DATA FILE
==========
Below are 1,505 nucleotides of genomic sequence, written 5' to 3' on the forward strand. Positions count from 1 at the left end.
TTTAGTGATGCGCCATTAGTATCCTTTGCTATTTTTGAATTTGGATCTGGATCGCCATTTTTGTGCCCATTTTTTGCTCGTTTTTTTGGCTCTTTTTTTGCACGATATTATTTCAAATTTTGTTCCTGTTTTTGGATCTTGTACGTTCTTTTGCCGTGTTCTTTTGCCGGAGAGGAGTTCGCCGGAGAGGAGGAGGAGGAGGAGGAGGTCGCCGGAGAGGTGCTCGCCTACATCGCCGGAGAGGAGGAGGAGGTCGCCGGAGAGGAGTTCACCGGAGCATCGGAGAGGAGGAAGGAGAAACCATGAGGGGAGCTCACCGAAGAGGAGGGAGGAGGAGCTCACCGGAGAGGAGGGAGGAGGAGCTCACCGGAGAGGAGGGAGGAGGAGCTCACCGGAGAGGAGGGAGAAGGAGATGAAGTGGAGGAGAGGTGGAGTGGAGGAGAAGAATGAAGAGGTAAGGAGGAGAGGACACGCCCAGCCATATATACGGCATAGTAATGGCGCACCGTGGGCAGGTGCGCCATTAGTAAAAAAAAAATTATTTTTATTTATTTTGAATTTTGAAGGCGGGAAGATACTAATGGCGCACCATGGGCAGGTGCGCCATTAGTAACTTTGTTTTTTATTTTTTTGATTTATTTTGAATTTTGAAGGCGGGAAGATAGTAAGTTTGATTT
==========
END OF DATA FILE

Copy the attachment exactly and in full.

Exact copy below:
Below are 1,505 nucleotides of genomic sequence, written 5' to 3' on the forward strand. Positions count from 1 at the left end.
TTTAGTGATGCGCCATTAGTATCCTTTGCTATTTTTGAATTTGGATCTGGATCGCCATTTTTGTGCCCATTTTTTGCTCGTTTTTTTGGCTCTTTTTTTGCACGATATTATTTCAAATTTTGTTCCTGTTTTTGGATCTTGTACGTTCTTTTGCCGTGTTCTTTTGCCGGAGAGGAGTTCGCCGGAGAGGAGGAGGAGGAGGAGGAGGTCGCCGGAGAGGTGCTCGCCTACATCGCCGGAGAGGAGGAGGAGGTCGCCGGAGAGGAGTTCACCGGAGCATCGGAGAGGAGGAAGGAGAAACCATGAGGGGAGCTCACCGAAGAGGAGGGAGGAGGAGCTCACCGGAGAGGAGGGAGGAGGAGCTCACCGGAGAGGAGGGAGGAGGAGCTCACCGGAGAGGAGGGAGAAGGAGATGAAGTGGAGGAGAGGTGGAGTGGAGGAGAAGAATGAAGAGGTAAGGAGGAGAGGACACGCCCAGCCATATATACGGCATAGTAATGGCGCACCGTGGGCAGGTGCGCCATTAGTAAAAAAAAAATTATTTTTATTTATTTTGAATTTTGAAGGCGGGAAGATACTAATGGCGCACCATGGGCAGGTGCGCCATTAGTAACTTTGTTTTTTATTTTTTTGATTTATTTTGAATTTTGAAGGCGGGAAGATAGTAAGTTTGATTT